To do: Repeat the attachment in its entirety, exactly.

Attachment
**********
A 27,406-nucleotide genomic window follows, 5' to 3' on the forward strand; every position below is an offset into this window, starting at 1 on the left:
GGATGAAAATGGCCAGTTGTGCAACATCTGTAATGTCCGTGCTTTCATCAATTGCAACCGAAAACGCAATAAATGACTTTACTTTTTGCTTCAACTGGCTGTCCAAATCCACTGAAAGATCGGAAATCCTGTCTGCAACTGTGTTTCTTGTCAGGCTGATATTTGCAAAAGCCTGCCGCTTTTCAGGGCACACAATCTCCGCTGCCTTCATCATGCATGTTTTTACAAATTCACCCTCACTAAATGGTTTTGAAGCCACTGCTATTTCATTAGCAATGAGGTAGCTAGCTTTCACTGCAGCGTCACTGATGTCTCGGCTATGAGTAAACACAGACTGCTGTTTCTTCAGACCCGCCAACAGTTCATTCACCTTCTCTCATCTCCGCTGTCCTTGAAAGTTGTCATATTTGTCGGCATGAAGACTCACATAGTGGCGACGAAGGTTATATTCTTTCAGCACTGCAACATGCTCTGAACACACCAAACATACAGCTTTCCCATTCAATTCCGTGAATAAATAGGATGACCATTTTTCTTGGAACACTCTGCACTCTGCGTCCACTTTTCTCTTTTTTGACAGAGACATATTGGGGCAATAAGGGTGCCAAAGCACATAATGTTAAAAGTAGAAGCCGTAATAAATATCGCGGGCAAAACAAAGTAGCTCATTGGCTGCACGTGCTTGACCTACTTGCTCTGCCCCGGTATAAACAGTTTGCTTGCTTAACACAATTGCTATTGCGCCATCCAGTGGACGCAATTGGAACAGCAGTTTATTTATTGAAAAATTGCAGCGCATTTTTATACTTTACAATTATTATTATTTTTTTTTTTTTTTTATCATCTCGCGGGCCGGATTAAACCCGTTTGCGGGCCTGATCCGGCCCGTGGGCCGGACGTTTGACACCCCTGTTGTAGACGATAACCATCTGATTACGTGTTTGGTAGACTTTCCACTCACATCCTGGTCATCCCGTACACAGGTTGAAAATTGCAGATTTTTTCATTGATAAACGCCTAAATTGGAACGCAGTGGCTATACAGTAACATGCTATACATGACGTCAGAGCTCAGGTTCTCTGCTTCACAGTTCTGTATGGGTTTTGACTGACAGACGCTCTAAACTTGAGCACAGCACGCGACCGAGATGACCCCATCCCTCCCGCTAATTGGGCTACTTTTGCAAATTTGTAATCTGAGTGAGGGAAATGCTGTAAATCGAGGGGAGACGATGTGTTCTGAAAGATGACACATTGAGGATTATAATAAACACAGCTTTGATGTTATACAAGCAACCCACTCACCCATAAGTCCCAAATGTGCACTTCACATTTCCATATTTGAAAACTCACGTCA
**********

A 27,406-nucleotide genomic window follows, 5' to 3' on the forward strand; every position below is an offset into this window, starting at 1 on the left:
GGATGAAAATGGCCAGTTGTGCAACATCTGTAATGTCCGTGCTTTCATCAATTGCAACCGAAAACGCAATAAATGACTTTACTTTTTGCTTCAACTGGCTGTCCAAATCCACTGAAAGATCGGAAATCCTGTCTGCAACTGTGTTTCTTGTCAGGCTGATATTTGCAAAAGCCTGCCGCTTTTCAGGGCACACAATCTCCGCTGCCTTCATCATGCATGTTTTTACAAATTCACCCTCACTAAATGGTTTTGAAGCCACTGCTATTTCATTAGCAATGAGGTAGCTAGCTTTCACTGCAGCGTCACTGATGTCTCGGCTATGAGTAAACACAGACTGCTGTTTCTTCAGACCCGCCAACAGTTCATTCACCTTCTCTCATCTCCGCTGTCCTTGAAAGTTGTCATATTTGTCGGCATGAAGACTCACATAGTGGCGACGAAGGTTATATTCTTTCAGCACTGCAACATGCTCTGAACACACCAAACATACAGCTTTCCCATTCAATTCCGTGAATAAATAGGATGACCATTTTTCTTGGAACACTCTGCACTCTGCGTCCACTTTTCTCTTTTTTGACAGAGACATATTGGGGCAATAAGGGTGCCAAAGCACATAATGTTAAAAGTAGAAGCCGTAATAAATATCGCGGGCAAAACAAAGTAGCTCATTGGCTGCACGTGCTTGACCTACTTGCTCTGCCCCGGTATAAACAGTTTGCTTGCTTAACACAATTGCTATTGCGCCATCCAGTGGACGCAATTGGAACAGCAGTTTATTTATTGAAAAATTGCAGCGCATTTTTATACTTTACAATTATTATTATTTTTTTTTTTTTTTTATCATCTCGCGGGCCGGATTAAACCCGTTTGCGGGCCTGATCCGGCCCGTGGGCCGGACGTTTGACACCCCTGTTGTAGACGATAACCATCTGATTACGTGTTTGGTAGACTTTCCACTCACATCCTGGTCATCCCGTACACAGGTTGAAAATTGCAGATTTTTTCATTGATAAACGCCTAAATTGGAACGCAGTGGCTATACAGTAACATGCTATACATGACGTCAGAGCTCAGGTTCTCTGCTTCACAGTTCTGTATGGGTTTTGACTGACAGACGCTCTAAACTTGAGCACAGCACGCGACCGAGATGACCCCATCCCTCCCGCTAATTGGGCTACTTTTGCAAATTTGTAATCTGAGTGAGGGAAATGCTGTAAATCGAGGGGAGACGATGTGTTCTGAAAGATGACACATTGAGGATTATAATAAACACAGCTTTGATGTTATACAAGCAACCCACTCACCCATAAGTCCCAAATGTGCACTTCACATTTCCATATTTGAAAACTCACGTCA